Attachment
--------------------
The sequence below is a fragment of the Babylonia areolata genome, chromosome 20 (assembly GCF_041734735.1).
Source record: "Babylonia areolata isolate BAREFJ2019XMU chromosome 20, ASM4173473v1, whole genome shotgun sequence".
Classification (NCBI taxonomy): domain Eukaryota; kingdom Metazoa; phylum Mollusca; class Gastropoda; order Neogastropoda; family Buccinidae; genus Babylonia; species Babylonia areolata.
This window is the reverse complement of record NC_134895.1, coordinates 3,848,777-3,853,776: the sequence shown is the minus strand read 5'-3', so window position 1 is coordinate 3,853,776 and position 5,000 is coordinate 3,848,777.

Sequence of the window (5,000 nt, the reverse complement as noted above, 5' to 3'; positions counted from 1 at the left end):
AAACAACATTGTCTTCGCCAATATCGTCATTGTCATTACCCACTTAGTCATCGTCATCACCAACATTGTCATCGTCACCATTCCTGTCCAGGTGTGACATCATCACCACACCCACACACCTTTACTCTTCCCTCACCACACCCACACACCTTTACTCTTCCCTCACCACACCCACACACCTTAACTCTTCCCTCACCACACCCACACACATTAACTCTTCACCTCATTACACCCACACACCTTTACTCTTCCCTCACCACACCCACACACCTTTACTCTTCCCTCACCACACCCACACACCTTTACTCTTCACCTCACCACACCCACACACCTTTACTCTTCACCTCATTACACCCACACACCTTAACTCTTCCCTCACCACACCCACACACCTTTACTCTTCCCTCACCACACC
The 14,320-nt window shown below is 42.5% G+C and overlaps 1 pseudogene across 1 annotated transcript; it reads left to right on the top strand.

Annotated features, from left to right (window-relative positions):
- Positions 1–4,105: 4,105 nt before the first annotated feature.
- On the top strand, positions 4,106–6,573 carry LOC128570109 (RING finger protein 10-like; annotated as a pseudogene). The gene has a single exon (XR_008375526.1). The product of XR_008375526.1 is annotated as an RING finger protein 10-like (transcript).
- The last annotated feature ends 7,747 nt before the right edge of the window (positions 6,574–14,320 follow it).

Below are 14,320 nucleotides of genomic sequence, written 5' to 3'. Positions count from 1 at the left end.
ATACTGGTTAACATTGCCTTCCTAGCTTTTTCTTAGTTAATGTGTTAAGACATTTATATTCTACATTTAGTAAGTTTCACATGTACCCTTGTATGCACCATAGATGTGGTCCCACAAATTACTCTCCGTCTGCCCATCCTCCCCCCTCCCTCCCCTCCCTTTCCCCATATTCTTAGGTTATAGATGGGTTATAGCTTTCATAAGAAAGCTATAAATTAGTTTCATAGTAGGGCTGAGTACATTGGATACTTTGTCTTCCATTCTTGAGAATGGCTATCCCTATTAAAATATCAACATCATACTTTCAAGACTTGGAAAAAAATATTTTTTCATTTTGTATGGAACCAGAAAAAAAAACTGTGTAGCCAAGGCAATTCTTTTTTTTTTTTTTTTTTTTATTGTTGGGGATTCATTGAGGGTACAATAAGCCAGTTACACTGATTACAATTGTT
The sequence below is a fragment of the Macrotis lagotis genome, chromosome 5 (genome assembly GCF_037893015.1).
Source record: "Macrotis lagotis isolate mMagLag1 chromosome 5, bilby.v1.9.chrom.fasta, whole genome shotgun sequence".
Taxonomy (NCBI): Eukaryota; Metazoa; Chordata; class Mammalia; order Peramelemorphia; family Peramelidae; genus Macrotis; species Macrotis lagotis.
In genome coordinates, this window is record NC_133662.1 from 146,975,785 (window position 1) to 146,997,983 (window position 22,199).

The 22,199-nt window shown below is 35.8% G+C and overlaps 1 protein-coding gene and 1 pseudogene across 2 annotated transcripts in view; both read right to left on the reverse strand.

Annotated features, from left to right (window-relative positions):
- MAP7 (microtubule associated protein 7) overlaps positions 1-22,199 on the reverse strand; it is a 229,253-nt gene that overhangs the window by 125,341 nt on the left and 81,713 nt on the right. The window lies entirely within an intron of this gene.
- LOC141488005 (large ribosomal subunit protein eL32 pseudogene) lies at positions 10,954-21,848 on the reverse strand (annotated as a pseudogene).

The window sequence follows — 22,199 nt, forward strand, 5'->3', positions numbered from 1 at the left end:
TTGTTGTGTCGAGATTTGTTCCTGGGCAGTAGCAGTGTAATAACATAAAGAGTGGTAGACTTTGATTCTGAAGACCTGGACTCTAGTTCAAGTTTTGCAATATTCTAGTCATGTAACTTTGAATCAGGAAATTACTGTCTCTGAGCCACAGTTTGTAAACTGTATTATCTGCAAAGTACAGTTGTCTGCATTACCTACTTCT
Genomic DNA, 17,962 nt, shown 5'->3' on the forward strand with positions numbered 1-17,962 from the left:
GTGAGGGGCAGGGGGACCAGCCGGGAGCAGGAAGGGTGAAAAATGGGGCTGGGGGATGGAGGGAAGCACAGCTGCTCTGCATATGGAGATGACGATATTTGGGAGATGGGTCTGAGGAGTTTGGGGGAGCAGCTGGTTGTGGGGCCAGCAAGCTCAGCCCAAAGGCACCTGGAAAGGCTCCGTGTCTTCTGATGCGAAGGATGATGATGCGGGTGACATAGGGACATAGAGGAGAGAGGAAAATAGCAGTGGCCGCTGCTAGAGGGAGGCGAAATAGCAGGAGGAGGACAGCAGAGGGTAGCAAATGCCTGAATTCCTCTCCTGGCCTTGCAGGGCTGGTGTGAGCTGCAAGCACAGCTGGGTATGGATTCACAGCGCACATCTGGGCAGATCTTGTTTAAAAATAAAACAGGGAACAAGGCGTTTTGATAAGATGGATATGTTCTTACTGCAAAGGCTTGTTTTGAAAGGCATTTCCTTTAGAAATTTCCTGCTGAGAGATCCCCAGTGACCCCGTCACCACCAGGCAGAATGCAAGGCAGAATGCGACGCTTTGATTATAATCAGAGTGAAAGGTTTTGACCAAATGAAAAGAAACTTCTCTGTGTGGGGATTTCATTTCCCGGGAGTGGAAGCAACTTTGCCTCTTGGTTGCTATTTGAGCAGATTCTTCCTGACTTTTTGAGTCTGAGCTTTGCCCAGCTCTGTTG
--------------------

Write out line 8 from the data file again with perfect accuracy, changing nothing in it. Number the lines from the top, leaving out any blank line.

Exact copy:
Annotated features, from left to right (window-relative positions):